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Introducing: Jackson Goddard

With their first pick on the second day of the draft, the Diamondbacks selected Jackson Goddard, a right-handed pitcher out of Kansas 99th overall.

Name: Jackson Goddard

Birthdate: 12 December 1996 (21)

Height: 6’ 3”

Weight: 229 lbs.

Position: RHP

Drafted: 3rd round (99th overall) from University of Kansas

What Baseball America has to say:

Goddard missed a month and a half of the season with a strained oblique muscle, but he got back on the mound in mid-May, when he reminded everyone why he’s an intriguing starting pitching prospect as he struck out the first seven batters he faced against Oklahoma State. When he’s locked in, Goddard can show three above-average pitches. He has a history of pitching his best against his toughest opponents. He struck out 13 while walking no one in a dominating outing as a sophomore against Oklahoma State, and was similarly effective against Oklahoma and TCU that year, but he ended the season with a 4.29 ERA because he struggled against West Virginia, Samford and Oral Roberts. Goddard’s 92-94 mph fastball plays as an above-average pitch and he pretty consistently has a plus changeup. His slider is less consistent but will also show signs of being an above-average pitch at its best. He struggles to stay in the strike zone consistently, but when he’s locked in, he can be great. Too often, however, he is working hard just to get through five innings.

What MLB has to say:

Goddard flashed top-two-rounds stuff as a sophomore and again during fall practice, but he missed six weeks after straining an oblique in early March. Inconsistency has plagued him during his college career and again since his return, though helped his Draft stock by pitching better toward season’s end. He’s likely to become Kansas’ earliest pick since the Pirates took Tom Gorzelanny in 2003’s second round. When he’s at his best, Goddard can display three plus pitches, starting with a 92-94 mph fastball that reaches 97 mph and features some run and sink. Hitters have a difficult time laying off his low-80s slider, giving him a second swing-and-miss pitch. There are times when his changeup is his most effective secondary offering, sitting in the low 80s with similar action to his heater. For all his stuff, Goddard has little track record of success or throwing strikes. His inability to get ahead in the count and locate his pitches makes him more hittable than he should be. He has some effort in his delivery and doesn’t always repeat it well, so he could wind up as a reliever.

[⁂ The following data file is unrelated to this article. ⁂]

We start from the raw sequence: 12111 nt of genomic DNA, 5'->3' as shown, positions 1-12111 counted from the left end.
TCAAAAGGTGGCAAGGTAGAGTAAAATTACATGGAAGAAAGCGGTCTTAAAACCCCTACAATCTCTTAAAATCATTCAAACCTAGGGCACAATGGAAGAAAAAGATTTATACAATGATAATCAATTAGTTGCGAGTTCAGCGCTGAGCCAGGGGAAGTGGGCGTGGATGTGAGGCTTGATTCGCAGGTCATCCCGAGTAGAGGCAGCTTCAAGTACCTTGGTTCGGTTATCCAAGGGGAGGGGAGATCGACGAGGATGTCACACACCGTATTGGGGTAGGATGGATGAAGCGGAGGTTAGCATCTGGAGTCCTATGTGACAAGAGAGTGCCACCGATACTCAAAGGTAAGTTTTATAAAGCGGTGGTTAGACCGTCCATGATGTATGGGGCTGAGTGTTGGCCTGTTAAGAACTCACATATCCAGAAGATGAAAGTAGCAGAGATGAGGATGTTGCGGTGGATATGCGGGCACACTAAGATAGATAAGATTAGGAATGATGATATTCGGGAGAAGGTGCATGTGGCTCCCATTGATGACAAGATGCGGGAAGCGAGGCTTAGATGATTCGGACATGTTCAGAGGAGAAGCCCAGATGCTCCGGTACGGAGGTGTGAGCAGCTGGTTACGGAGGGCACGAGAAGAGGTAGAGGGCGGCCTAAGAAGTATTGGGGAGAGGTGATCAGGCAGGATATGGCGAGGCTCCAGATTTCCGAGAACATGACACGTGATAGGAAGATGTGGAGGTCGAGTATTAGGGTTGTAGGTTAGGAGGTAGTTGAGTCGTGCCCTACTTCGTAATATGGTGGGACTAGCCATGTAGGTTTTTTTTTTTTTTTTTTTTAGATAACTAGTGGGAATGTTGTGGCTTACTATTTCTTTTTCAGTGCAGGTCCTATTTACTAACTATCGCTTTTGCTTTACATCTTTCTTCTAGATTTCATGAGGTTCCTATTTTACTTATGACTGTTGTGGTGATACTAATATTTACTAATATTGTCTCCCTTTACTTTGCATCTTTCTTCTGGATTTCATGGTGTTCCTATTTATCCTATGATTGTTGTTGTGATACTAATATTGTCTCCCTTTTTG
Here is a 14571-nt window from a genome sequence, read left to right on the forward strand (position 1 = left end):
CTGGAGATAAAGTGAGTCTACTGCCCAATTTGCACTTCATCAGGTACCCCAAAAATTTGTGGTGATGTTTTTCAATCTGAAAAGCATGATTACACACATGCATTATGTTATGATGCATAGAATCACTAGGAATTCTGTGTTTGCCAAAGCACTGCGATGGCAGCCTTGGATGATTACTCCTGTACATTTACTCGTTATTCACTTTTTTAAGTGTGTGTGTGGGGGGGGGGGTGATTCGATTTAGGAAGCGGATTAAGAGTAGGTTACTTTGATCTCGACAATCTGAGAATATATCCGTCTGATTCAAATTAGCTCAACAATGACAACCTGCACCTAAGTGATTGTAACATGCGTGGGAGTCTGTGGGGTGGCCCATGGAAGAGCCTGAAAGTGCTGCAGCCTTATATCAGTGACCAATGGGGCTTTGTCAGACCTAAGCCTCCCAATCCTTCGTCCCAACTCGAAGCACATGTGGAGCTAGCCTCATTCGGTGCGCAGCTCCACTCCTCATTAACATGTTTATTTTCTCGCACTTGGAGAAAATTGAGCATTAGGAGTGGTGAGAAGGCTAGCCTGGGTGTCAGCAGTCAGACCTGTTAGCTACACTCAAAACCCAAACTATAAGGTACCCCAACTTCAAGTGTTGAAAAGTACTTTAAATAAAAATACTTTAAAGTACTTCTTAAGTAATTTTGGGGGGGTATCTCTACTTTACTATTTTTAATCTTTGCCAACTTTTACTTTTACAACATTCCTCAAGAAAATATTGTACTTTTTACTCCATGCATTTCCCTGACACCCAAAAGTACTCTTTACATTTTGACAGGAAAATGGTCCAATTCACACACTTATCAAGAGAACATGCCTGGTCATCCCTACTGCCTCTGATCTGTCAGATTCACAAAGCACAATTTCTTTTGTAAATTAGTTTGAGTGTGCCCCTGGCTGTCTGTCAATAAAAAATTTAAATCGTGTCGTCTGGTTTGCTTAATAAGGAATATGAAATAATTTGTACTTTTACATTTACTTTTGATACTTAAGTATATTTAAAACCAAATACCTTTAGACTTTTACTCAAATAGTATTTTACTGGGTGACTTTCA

Given that Jackson has already pitched a good deal this year and that he is also coming off of injury, it would be surprising to see him placed anywhere other than short-season ball after he signs. Given his age and experience, he should dominate that level of play, which may help his confidence when it comes to throwing pitches for strikes. Clearly, there is still some work to be done, especially in cleaning up his mechanics. If he is able to make this adjustment, then his command should clean up as well. Depending on how those adjustments go, Goddard could be a fast-riser in the system once the 2019 season rolls around.

The 99th pick comes with a slot value of $565,100. There should be no issues with regard to Goddard’s signability.